OPINION: This article may contain commentary which reflects the author’s opinion.
Former President Donald Trump’s attorney Alina Habba confronted Fox & Friends co-host Steve Doocy on Wednesday about his growing skepticism toward the defenses offered by Trump and his surrogates.
Habba appeared on the show to discuss the recent indictment brought forth by Fulton County District Attorney Fani Willis against Trump. Habba initially dismissed the accusations, asserting that Trump’s right to due process had been violated.
But things heated up when Doocy brought up a recent New York Post column written by Fox News legal contributor Andy McCarthy, suggesting that Trump could be in serious legal trouble.
“I’ve heard from a lot of legal analysts, and they say what is different about this case than the federal cases is Georgia has laws that are specifically tailored to election interference and things like that,” Doocy noted. “Andy McCarthy, a Fox News contributor, and also, he wrote an op-ed in the New York Post, he said that the Georgia indictment is the most perilous threat to former President Trump. Does President Trump know that this is a perilous threat?”
“And we do not agree that it is a perilous threat because we actually have inside information,” Habba replied.
“What inside information?” Doocy pressed.
“The inside information, Steve,” she began to reply before taking something of an affable dig at Doocy. “And you know, you used to love Trump… I got to tell you.”
Habba continued by saying, “This is something I’m not going to breach, right? I have confidentiality, and I have ethics, and I’m going to continue.”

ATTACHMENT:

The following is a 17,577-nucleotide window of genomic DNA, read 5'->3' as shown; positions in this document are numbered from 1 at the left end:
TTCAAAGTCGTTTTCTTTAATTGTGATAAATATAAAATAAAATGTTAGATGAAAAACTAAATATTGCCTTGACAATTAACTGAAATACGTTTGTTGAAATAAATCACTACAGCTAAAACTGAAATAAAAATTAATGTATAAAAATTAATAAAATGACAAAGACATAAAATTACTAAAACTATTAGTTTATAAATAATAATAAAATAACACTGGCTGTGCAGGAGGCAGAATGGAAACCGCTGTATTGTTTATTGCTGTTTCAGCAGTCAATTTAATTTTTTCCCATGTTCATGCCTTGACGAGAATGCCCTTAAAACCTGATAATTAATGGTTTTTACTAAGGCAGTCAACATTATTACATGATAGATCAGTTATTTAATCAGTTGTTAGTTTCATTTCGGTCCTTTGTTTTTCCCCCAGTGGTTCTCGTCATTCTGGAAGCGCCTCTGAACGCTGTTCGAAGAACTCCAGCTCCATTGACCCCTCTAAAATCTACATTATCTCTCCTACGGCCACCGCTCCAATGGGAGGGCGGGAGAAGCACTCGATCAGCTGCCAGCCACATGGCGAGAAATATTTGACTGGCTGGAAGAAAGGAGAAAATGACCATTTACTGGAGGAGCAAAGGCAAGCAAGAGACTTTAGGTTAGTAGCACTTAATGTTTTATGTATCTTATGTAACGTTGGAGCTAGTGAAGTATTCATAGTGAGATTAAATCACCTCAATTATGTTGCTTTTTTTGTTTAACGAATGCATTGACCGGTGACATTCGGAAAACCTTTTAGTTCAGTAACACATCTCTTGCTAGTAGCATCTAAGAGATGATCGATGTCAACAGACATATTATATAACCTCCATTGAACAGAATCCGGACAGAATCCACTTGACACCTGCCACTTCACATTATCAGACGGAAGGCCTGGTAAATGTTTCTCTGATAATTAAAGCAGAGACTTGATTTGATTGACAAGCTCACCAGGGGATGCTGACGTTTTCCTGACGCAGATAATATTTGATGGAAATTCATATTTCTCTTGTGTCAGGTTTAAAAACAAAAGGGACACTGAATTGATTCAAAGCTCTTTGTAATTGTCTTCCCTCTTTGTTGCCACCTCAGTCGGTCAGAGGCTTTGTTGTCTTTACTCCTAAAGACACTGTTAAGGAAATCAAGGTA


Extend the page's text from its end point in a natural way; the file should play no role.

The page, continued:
She then reverted to her earlier defense of Trump seeking legal counsel before attacking what she perceives to be partisan accusations and concluding with the question “What about Hillary Clinton?” of course.
Alina Habba to Doocy: “Steve, you used to love Trump” pic.twitter.com/cLFAIPj3rB
— Jack Poso 🇺🇸 (@JackPosobiec) August 15, 2023
On Monday, a 41-count indictment against Trump and 18 other defendants was released.
The former president is accused of 13 offenses, including three counts of soliciting a public official to violate an oath, two counts of planning to commit first-degree forgery, two counts of making false statements and writings, one count of violating the Georgia RICO Act, one count of impersonating a public official, one count of filing false documents, and one count of filing false documents.
The other 18 individuals charged by Fulton County include: Jenna Ellis, lawyer; Rudy Giuliani, lawyer; Sidney Powell, lawyer; Robert Cheeley, lawyer; John Eastman, lawyer; Ray Smith III, lawyer; Cathy Latham, alleged fake elector; Mark Meadows, former White House chief of staff; David Shafer, alleged fake elector; Shawn Still, alleged fake elector; Kenneth Chesebro, lawyer; Michael Roman, Trump campaign staffer; Misty Hampton, Coffee County elections supervisor; Stephen Lee, Pastor; Trevian Kutti, Publicist; Willie Lewis Floyd III, former leader of “Black Voices for Trump”; Jeffrey Clark, former DOJ official; and Scott Hall, Bail Bondsman, the Daily Wire noted.
After the indictment was made public, the Trump campaign released a statement calling DA Willis a “rabid partisan who is campaigning and fundraising on a platform of prosecuting President Trump through these bogus indictments.”
The statement claimed that Willis “strategically stalled her investigation to try and maximally interfere with the 2024 presidential race and damage the dominant Trump campaign” and that the accusations contained in it were “fabricated.”
Republican Georgia Governor Brian Kemp responded to Trump’s statement by claiming that his state’s 2020 election was not rigged.
“The 2020 election in Georgia was not stolen. For nearly three years now, anyone with evidence of fraud has failed to come forward – under oath – and prove anything in a court of law. Our elections in Georgia are secure, accessible, and fair and will continue to be as long as I am governor. The future of our country is at stake in 2024 and that must be our focus,” said Kemp on X, formerly Twitter.